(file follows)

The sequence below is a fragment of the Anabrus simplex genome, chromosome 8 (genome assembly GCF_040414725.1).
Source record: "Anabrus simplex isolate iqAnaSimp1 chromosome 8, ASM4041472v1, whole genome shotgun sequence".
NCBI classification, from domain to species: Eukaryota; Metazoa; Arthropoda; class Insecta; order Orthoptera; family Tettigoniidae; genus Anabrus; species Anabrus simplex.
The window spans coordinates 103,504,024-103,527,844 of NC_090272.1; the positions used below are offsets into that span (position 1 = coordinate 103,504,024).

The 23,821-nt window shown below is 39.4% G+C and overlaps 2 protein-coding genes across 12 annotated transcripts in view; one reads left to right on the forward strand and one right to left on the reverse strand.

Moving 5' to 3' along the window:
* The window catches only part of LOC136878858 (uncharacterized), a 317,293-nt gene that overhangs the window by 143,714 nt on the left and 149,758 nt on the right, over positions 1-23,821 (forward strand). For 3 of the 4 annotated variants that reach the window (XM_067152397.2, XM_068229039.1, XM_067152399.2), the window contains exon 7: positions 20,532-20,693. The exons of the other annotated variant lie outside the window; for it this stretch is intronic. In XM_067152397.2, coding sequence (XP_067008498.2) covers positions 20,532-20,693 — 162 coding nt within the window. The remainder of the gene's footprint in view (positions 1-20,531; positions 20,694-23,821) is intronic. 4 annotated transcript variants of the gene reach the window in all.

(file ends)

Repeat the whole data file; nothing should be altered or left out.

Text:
The sequence below is a fragment of the Anabrus simplex genome, chromosome 8 (genome assembly GCF_040414725.1).
Source record: "Anabrus simplex isolate iqAnaSimp1 chromosome 8, ASM4041472v1, whole genome shotgun sequence".
NCBI classification, from domain to species: Eukaryota; Metazoa; Arthropoda; class Insecta; order Orthoptera; family Tettigoniidae; genus Anabrus; species Anabrus simplex.
The window spans coordinates 103,504,024-103,527,844 of NC_090272.1; the positions used below are offsets into that span (position 1 = coordinate 103,504,024).

The 23,821-nt window shown below is 39.4% G+C and overlaps 2 protein-coding genes across 12 annotated transcripts in view; one reads left to right on the forward strand and one right to left on the reverse strand.

Moving 5' to 3' along the window:
* The window catches only part of LOC136878858 (uncharacterized), a 317,293-nt gene that overhangs the window by 143,714 nt on the left and 149,758 nt on the right, over positions 1-23,821 (forward strand). For 3 of the 4 annotated variants that reach the window (XM_067152397.2, XM_068229039.1, XM_067152399.2), the window contains exon 7: positions 20,532-20,693. The exons of the other annotated variant lie outside the window; for it this stretch is intronic. In XM_067152397.2, coding sequence (XP_067008498.2) covers positions 20,532-20,693 — 162 coding nt within the window. The remainder of the gene's footprint in view (positions 1-20,531; positions 20,694-23,821) is intronic. 4 annotated transcript variants of the gene reach the window in all.